She concludes:

"Nobody wants a world full of Ebola, but nor do I want a world full of Malaria and HIV and Tuberculosis and numerous other diseases – not to mention conditions such as hunger and poverty – that are destroying the lives of many millions of Africans every day. Certainly, I don’t want to be told how to behave philanthropically by a man worth an estimated £32 million, a man who is said to use tax avoidance schemes (it is telling that when a journalist asked him two years ago how much tax he paid, Geldof exploded at her, saying: ‘My time? Is that not a tax?’ Well, no, Bob, it isn’t).

I don’t want to be implored to give charitably by a band that travels in separate private jets because they don’t get on (One Direction), or by a man who avoids Irish taxes while simultaneously telling the Irish government to help developing countries (Bono). “It really doesn’t matter if you don’t like this song,” said Geldof as he launched it, “what you have to do is buy this thing.”

But do we? Really? If we don’t, does this make us unfeeling and uncaring, or does it mean that we have already donated money to the cause, or a different cause, even?

This, I think, is my main objection to Band Aid 30: it is all predicated on a belief that the British public are mean-spirited and uncharitable, when in actual fact nothing could be further from the truth. It’s time the likes of Geldof stopped asking us to give money."

Pity Sir Bob is being rather clueless here. But his ignorance seems proportionate to his arrogance.


85-year-old French doctor fined over $6,000 for urging woman not to have abortion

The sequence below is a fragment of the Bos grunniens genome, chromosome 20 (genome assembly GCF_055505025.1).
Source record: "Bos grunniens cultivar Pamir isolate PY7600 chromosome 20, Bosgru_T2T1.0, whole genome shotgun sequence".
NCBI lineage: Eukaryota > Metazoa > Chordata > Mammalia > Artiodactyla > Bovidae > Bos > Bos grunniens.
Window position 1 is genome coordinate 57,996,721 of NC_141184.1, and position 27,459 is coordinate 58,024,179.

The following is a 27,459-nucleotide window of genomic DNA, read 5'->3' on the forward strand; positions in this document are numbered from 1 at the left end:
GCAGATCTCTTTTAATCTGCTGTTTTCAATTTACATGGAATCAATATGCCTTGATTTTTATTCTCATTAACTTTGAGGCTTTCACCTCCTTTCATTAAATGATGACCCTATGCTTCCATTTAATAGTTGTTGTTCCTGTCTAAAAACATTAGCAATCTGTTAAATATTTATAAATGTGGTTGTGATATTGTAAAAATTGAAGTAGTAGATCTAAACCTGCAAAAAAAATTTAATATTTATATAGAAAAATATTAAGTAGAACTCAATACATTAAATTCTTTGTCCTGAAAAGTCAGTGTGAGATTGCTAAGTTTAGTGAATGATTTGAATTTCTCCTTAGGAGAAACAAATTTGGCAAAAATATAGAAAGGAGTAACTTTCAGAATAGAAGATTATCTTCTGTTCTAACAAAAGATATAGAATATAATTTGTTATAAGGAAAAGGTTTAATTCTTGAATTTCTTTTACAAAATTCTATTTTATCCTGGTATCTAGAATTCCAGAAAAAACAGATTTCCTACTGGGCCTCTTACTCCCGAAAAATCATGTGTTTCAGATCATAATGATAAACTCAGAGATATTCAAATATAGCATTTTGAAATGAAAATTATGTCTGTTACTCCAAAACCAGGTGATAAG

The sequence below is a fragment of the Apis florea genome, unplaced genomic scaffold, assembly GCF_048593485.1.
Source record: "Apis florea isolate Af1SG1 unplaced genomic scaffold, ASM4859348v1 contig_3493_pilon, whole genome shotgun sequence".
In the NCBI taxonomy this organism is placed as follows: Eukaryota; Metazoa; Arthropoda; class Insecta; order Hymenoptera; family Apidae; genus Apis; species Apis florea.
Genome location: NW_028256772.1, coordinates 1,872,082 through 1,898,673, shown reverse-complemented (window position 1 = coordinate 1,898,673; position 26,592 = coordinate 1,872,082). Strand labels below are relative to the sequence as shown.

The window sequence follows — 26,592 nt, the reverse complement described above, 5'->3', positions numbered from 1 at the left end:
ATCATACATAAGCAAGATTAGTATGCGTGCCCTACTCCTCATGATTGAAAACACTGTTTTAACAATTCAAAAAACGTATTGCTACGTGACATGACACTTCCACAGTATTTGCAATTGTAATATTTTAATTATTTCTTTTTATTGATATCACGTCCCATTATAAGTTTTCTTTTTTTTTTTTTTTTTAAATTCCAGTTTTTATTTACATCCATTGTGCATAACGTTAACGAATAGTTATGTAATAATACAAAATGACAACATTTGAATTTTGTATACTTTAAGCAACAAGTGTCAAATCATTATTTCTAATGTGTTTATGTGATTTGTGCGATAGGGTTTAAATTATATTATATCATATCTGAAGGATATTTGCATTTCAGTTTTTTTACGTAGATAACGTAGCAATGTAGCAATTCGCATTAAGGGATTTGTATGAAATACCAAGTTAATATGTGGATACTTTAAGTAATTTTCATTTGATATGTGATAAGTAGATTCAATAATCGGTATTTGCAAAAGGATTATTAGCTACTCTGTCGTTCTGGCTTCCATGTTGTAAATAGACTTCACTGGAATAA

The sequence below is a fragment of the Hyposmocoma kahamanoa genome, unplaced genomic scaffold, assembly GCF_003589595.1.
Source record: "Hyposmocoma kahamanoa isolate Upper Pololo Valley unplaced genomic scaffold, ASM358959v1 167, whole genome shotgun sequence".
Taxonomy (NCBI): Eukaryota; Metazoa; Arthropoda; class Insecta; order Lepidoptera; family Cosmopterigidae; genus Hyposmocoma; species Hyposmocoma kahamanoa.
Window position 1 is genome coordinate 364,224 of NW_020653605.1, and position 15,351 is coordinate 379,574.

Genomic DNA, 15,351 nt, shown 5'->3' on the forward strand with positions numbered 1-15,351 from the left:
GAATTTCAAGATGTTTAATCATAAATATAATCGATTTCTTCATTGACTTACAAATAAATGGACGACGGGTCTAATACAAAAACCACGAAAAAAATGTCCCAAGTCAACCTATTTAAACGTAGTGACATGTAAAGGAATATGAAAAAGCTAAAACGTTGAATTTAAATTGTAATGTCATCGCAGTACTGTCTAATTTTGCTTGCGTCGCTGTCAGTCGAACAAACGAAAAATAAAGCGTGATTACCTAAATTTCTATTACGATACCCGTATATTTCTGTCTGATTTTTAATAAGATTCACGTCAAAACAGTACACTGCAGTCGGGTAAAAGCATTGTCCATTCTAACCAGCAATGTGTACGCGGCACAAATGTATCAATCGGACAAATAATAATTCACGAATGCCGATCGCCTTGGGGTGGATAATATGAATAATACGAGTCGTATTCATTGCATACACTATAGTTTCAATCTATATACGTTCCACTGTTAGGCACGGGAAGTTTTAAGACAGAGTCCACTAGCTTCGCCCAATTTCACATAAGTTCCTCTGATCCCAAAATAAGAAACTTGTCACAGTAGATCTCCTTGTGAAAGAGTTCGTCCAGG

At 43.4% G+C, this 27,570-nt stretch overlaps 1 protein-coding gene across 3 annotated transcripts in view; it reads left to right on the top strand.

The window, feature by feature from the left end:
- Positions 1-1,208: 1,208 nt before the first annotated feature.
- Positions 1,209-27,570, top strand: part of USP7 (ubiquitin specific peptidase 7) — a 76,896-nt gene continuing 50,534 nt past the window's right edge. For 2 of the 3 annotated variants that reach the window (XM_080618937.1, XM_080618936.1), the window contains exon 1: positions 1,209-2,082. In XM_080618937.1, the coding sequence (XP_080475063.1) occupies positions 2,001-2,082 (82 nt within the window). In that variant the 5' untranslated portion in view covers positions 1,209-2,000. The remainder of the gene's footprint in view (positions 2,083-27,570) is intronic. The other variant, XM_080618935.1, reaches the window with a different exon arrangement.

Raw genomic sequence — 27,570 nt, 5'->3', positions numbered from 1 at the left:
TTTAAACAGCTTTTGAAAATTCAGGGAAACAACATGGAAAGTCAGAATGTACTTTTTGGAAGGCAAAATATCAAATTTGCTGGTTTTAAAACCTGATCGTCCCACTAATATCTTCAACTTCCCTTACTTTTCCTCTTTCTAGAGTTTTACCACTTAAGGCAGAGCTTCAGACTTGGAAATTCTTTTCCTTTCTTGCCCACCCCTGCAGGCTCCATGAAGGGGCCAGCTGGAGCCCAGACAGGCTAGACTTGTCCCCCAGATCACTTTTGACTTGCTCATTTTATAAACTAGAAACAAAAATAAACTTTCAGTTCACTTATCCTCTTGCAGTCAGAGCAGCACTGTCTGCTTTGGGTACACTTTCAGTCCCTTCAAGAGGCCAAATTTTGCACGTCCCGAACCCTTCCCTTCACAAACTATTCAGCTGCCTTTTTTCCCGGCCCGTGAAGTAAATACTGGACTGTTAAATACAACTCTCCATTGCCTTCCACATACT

85-year-old French pro-lifer Xavier Dor was fined 5,000 euro ($6,350) Monday by the Appeals Court of Paris for having exerted “moral and psychological pressure” to dissuade a woman from having an abortion.

In 2012, the frail, almost blind, medical doctor, pediatrician, and researcher had given tiny knitted baby shoes to a woman who was approaching a Planned Parenthood center in central Paris.

The court also imposed a suspended fine of 5,000 euro, payable in case of a repeated offense, and awarded 750 euro damages to each of the three pro-abortion associations that had introduced the judiciary proceedings against Dor.

The Appeals Court was less severe than the criminal chamber of the Paris tribunal, whose judges went beyond the public prosecution’s demands, ordering a 10,000 euro fine in September last year as well as 2,000 euro damages for the young woman Dor met on the stairs leading to the Planned Parenthood center.

Dor is a veteran pro-lifer who, at the head of the association SOS Tout-petits, has led many protests and prayerful demonstrations near abortion facilities.

He told LifeSiteNews he was “surprised” by the reduced sentence, given the present context in which abortion has become a fully-fledged right in France, and is 100 percent refunded by the state-run Social Security.